In fact, many decorators within Ontario also call themselves interior designers even though it’s not legal to do so, because there are very few who ever get caught (and many of them don’t even know it’s wrong!).

There are interior decorating certifications, however you do not need any formal training to call yourself a decorator.

Should I hire someone with formal training?  If you just need help picking out a few things that look pretty, then working with a decorator with no training is fine as long as they have the eye to do so.

However, there are so many benefits to working with a trained professional on your project that shouldn’t be ignored!

Deep knowledge around furniture construction and quality. Whether you’re going fully custom or fully IKEA, you’ll spend thousands of dollars furnishing and decorating your space.  It’s an investment at any level and therefore you want to be sure it’s going to last.

There is a lot that goes into the manufacturing of furniture that you won’t see in a product description online.

Things like the type of wood used, the joint construction, the fabric, the type of glue used, and the treatment of the covering material will lend itself to how long your piece lasts and how expensive it looks (no matter the price point).

The vast majority of untrained decorators (and some that are trained also!) will only look at aesthetics and price point.

A firm understanding of flow and function. This is particularly critical when we’re thinking of a kitchen or bathroom, however, many people don’t think about the importance of flow throughout all of the areas of your home.

I’ve been obsessed with The Home Edit lately and the transformations the girls at T.H.E. via organization.  The premise is that when you have a system for where your things go, it makes everything in your life easier.

Function and flow perform in much the same way in your home when it comes to decor.

If the refrigerator is in the wrong place it can be incredibly frustrating when it blocks traffic or impedes the chef in the kitchen.

Not having the things you need within an arms reach wastes time and causes families to fight more frequently.

A sofa that’s just inches too large an become an impediment to the flow through your home.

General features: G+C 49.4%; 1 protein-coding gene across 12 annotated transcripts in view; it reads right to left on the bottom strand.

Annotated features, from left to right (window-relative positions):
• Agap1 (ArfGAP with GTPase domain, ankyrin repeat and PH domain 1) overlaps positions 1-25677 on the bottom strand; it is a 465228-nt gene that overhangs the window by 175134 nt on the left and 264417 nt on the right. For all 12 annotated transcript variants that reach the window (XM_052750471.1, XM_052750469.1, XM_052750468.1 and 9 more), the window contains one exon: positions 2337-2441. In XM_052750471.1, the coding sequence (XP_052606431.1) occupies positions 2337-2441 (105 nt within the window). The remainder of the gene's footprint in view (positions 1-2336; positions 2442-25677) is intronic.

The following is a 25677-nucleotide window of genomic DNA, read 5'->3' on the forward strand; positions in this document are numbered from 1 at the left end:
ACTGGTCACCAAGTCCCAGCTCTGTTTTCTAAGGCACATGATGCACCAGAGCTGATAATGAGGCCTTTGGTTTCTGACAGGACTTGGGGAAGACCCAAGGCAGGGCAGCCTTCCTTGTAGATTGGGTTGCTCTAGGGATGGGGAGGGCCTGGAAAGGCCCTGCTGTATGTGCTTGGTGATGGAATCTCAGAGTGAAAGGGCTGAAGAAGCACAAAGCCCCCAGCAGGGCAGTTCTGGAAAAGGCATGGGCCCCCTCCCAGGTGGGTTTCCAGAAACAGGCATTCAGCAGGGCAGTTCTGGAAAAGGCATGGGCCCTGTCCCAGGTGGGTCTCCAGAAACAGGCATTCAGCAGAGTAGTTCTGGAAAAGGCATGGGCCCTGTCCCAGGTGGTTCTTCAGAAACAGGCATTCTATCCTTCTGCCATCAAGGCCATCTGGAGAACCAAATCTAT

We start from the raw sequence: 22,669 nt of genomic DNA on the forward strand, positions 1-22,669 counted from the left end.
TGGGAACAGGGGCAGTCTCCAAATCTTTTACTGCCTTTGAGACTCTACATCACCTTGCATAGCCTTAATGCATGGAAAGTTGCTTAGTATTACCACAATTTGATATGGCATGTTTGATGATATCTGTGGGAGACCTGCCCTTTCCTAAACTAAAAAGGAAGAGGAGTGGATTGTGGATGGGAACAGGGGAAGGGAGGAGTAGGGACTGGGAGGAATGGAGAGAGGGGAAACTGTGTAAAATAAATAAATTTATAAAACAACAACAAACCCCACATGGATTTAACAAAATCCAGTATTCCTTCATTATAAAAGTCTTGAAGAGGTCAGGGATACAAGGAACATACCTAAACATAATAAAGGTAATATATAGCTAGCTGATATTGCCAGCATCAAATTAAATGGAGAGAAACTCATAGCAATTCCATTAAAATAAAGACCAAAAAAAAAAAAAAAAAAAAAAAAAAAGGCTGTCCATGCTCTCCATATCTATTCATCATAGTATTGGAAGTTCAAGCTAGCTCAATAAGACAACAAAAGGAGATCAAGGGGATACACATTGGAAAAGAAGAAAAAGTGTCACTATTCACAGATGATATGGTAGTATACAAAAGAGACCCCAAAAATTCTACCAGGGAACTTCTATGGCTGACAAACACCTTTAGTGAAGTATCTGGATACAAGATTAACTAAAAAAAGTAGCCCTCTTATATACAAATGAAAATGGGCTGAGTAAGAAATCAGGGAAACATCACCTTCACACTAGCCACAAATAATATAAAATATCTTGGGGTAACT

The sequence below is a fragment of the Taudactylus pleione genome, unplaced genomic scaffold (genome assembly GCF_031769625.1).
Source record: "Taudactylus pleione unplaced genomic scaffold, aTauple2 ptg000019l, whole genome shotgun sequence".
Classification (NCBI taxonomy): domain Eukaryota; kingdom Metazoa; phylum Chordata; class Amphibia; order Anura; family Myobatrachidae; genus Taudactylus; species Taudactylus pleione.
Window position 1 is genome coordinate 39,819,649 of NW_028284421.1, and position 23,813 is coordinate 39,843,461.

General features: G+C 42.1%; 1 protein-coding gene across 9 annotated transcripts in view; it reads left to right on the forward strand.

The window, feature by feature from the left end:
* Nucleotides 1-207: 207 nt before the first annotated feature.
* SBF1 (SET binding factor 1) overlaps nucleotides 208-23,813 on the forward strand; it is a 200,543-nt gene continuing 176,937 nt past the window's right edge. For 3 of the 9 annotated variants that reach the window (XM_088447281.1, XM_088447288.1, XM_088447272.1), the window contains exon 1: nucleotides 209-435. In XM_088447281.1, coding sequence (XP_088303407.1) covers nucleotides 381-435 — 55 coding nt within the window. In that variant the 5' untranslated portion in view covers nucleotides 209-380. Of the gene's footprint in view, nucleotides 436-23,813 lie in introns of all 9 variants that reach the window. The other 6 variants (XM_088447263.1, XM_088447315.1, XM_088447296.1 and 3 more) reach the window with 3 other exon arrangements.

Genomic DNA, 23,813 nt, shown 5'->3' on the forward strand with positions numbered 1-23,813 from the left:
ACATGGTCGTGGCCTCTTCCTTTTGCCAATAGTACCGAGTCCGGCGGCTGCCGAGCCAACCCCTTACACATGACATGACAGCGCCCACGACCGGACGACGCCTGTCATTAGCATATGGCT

Recently a new client was telling me that the last Decorator she hired planned a drawer that was as big as her coffee table in a walk-in closet.  Not only would that be too heavy to function well, but pulling it out would pose a massive challenge when it comes to flow and space.

Training on form.  If you just want your decorator to copy a room from Pinterest with a few changes, then nearly anyone can do that.

Heck, you can do that yourself.  Head over to a shop that carries modern pieces (may we suggest shopcomfortabledwelling.com?), pick out things that look like your inspiration photo, grab a colour consultation at the paint store, and save yourself the decorator’s fee.

That said, you deserve better than a carbon copy of a Pinterest board.

And so does your wallet.

Because what you see online in droves — those are trends, my friend.

And though you may be in love with them now, I’ve been around long enough to know you won’t be in love with it 5 years from now.

Given a living room will cost $12,000 – $30,000, do you really want something that you’re going to get sick of?

For example, shiplap is everywhere today.  Can you remember another era we stuck wood on the walls and were obsessed with it?

Yup.  Wood paneling in the ’70s.

It still looks great in a mid-century style architecture, but ’70’s wood paneling in any other home?  We all hate it now.

We’ve already seen a shift away from the Modern Farmhouse trend so it’s only a matter of time before we begin trying to hide that Shiplap we threw up everywhere.  Unless your home is a modern farmhouse architecture.  Or a Southern home that was traditionally built with shiplap.   Then it’ll last forever.

Knowledge of architecture, history, and forms allows your decorator to educate you and help remove trend blinders.

Trend blinders happen when you see a specific style so often that you begin to truly believe that you love it and want it for yourself.

This is what marketers do in the fashion and home industry.  They create a “look” and bombard you with it tog et you to buy.

Then in a few years time when buying of that trends wanes, they move onto the next one.

As I write this the trend is this:
White walls.  Light grey or cognac leather sofa.  Vintage style rug.  Shiplap.  Gold hardware.  Black windows. A fiddle leaf fig in the corner.  Light wood.  Watercolour prints.

Now, am I saying you should avoid all these things?

Not at all.

But copying this look isn’t your style.  It’s a trend.